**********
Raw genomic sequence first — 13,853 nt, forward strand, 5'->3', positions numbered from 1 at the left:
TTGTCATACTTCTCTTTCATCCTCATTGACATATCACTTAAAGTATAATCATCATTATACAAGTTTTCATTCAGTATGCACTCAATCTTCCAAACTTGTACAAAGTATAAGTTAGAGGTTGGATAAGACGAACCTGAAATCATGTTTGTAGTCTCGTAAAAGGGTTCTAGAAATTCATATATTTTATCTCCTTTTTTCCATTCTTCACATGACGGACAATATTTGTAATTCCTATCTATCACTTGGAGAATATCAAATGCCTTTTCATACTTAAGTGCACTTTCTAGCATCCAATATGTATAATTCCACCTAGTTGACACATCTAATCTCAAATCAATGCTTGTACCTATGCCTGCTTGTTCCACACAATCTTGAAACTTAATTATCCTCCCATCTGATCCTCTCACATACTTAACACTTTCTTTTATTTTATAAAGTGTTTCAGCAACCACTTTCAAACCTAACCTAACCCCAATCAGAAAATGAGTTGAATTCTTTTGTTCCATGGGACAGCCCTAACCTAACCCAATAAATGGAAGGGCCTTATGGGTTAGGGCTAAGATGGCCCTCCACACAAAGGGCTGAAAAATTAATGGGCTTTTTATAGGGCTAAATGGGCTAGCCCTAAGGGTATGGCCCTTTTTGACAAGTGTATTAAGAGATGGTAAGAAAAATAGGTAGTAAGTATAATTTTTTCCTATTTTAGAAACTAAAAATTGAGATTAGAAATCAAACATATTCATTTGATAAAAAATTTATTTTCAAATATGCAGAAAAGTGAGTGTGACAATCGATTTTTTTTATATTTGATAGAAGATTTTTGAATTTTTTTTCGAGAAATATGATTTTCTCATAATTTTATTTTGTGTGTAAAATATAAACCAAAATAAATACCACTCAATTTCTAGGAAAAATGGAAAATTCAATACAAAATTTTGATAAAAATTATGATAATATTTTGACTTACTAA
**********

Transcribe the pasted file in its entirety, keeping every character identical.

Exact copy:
Raw genomic sequence first — 13,853 nt, forward strand, 5'->3', positions numbered from 1 at the left:
TTGTCATACTTCTCTTTCATCCTCATTGACATATCACTTAAAGTATAATCATCATTATACAAGTTTTCATTCAGTATGCACTCAATCTTCCAAACTTGTACAAAGTATAAGTTAGAGGTTGGATAAGACGAACCTGAAATCATGTTTGTAGTCTCGTAAAAGGGTTCTAGAAATTCATATATTTTATCTCCTTTTTTCCATTCTTCACATGACGGACAATATTTGTAATTCCTATCTATCACTTGGAGAATATCAAATGCCTTTTCATACTTAAGTGCACTTTCTAGCATCCAATATGTATAATTCCACCTAGTTGACACATCTAATCTCAAATCAATGCTTGTACCTATGCCTGCTTGTTCCACACAATCTTGAAACTTAATTATCCTCCCATCTGATCCTCTCACATACTTAACACTTTCTTTTATTTTATAAAGTGTTTCAGCAACCACTTTCAAACCTAACCTAACCCCAATCAGAAAATGAGTTGAATTCTTTTGTTCCATGGGACAGCCCTAACCTAACCCAATAAATGGAAGGGCCTTATGGGTTAGGGCTAAGATGGCCCTCCACACAAAGGGCTGAAAAATTAATGGGCTTTTTATAGGGCTAAATGGGCTAGCCCTAAGGGTATGGCCCTTTTTGACAAGTGTATTAAGAGATGGTAAGAAAAATAGGTAGTAAGTATAATTTTTTCCTATTTTAGAAACTAAAAATTGAGATTAGAAATCAAACATATTCATTTGATAAAAAATTTATTTTCAAATATGCAGAAAAGTGAGTGTGACAATCGATTTTTTTTATATTTGATAGAAGATTTTTGAATTTTTTTTCGAGAAATATGATTTTCTCATAATTTTATTTTGTGTGTAAAATATAAACCAAAATAAATACCACTCAATTTCTAGGAAAAATGGAAAATTCAATACAAAATTTTGATAAAAATTATGATAATATTTTGACTTACTAA